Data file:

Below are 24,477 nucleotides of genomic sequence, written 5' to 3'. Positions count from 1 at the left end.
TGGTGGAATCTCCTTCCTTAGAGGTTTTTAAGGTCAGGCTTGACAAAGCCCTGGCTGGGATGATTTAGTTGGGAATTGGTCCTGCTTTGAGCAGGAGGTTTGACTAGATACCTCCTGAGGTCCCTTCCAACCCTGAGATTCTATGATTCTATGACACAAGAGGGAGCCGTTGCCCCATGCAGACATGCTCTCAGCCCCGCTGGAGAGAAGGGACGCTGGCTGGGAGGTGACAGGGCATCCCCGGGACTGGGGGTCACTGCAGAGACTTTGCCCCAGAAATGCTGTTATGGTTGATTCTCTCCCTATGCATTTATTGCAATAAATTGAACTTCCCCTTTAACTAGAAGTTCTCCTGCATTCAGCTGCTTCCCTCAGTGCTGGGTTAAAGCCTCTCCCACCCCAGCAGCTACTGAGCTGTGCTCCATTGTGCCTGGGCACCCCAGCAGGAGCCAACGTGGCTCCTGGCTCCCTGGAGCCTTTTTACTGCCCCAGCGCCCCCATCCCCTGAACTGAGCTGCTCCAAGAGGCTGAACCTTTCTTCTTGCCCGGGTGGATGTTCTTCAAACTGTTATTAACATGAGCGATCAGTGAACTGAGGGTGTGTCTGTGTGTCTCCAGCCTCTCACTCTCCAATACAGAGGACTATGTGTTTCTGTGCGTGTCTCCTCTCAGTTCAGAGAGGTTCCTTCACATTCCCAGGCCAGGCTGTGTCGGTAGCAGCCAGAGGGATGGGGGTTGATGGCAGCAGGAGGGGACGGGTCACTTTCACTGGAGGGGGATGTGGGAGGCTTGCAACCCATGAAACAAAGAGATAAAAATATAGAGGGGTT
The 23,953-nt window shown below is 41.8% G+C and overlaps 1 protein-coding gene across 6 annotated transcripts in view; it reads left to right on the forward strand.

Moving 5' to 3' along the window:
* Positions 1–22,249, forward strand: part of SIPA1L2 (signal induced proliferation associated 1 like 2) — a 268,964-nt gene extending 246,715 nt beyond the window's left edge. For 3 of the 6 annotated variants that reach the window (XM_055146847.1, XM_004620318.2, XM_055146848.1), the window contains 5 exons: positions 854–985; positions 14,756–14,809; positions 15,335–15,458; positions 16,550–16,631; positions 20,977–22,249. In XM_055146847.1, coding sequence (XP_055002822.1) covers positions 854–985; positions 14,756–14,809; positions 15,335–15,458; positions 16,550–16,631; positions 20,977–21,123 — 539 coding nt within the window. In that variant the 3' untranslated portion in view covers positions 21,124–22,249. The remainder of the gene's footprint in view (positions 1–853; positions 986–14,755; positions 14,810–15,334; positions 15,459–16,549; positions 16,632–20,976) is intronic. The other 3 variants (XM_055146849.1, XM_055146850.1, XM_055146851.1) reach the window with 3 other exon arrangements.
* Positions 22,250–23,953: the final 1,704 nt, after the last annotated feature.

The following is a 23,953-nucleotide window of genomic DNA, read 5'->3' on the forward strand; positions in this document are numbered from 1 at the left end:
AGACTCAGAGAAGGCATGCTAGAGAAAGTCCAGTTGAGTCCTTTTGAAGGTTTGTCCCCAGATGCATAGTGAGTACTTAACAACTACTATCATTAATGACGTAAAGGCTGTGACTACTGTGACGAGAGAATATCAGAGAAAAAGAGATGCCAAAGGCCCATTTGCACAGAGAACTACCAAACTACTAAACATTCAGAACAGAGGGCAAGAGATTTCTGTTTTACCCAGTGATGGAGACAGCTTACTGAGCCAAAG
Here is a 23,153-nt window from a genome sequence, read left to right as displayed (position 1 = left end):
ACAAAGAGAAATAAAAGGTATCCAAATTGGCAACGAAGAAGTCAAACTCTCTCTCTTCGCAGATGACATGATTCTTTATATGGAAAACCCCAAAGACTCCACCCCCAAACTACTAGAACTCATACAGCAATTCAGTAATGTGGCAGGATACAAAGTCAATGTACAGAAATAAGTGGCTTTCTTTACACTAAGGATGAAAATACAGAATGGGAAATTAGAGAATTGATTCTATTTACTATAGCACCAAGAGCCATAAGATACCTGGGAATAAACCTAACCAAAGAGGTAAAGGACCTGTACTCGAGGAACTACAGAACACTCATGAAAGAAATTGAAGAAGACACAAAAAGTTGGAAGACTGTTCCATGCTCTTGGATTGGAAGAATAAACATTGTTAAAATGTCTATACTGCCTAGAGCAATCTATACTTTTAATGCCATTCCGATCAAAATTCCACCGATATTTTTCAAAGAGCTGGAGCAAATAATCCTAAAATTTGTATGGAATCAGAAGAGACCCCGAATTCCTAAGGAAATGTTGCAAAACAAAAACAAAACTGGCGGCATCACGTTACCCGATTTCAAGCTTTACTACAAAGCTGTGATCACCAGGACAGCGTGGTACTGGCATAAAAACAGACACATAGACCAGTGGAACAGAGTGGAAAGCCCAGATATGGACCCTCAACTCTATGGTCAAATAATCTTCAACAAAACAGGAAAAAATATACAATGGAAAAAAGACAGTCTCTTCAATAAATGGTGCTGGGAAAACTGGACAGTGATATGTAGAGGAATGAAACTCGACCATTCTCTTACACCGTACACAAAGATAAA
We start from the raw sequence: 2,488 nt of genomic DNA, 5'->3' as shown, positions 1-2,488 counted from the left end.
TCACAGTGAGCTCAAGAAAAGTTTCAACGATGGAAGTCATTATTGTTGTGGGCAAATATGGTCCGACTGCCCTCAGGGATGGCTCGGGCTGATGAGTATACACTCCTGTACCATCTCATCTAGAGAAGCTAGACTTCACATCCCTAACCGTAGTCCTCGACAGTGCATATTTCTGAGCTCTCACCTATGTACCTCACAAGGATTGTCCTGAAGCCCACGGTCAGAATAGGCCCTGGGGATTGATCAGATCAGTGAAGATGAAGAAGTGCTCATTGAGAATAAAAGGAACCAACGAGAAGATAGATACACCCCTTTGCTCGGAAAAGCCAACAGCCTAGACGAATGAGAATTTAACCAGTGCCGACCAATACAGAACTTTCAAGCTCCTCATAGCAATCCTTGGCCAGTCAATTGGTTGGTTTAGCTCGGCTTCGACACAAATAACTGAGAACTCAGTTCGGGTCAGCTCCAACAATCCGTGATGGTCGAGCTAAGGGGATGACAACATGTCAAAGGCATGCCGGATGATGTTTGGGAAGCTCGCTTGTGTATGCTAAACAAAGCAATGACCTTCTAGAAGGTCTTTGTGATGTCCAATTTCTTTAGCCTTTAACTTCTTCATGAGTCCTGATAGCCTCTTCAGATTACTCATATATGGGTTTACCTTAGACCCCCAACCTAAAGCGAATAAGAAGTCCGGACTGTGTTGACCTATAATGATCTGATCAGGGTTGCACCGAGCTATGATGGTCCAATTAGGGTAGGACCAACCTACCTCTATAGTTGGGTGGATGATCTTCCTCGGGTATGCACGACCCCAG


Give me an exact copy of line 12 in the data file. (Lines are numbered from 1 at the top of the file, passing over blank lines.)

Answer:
TCACAGTGAGCTCAAGAAAAGTTTCAACGATGGAAGTCATTATTGTTGTGGGCAAATATGGTCCGACTGCCCTCAGGGATGGCTCGGGCTGATGAGTATACACTCCTGTACCATCTCATCTAGAGAAGCTAGACTTCACATCCCTAACCGTAGTCCTCGACAGTGCATATTTCTGAGCTCTCACCTATGTACCTCACAAGGATTGTCCTGAAGCCCACGGTCAGAATAGGCCCTGGGGATTGATCAGATCAGTGAAGATGAAGAAGTGCTCATTGAGAATAAAAGGAACCAACGAGAAGATAGATACACCCCTTTGCTCGGAAAAGCCAACAGCCTAGACGAATGAGAATTTAACCAGTGCCGACCAATACAGAACTTTCAAGCTCCTCATAGCAATCCTTGGCCAGTCAATTGGTTGGTTTAGCTCGGCTTCGACACAAATAACTGAGAACTCAGTTCGGGTCAGCTCCAACAATCCGTGATGGTCGAGCTAAGGGGATGACAACATGTCAAAGGCATGCCGGATGATGTTTGGGAAGCTCGCTTGTGTATGCTAAACAAAGCAATGACCTTCTAGAAGGTCTTTGTGATGTCCAATTTCTTTAGCCTTTAACTTCTTCATGAGTCCTGATAGCCTCTTCAGATTACTCATATATGGGTTTACCTTAGACCCCCAACCTAAAGCGAATAAGAAGTCCGGACTGTGTTGACCTATAATGATCTGATCAGGGTTGCACCGAGCTATGATGGTCCAATTAGGGTAGGACCAACCTACCTCTATAGTTGGGTGGATGATCTTCCTCGGGTATGCACGACCCCAG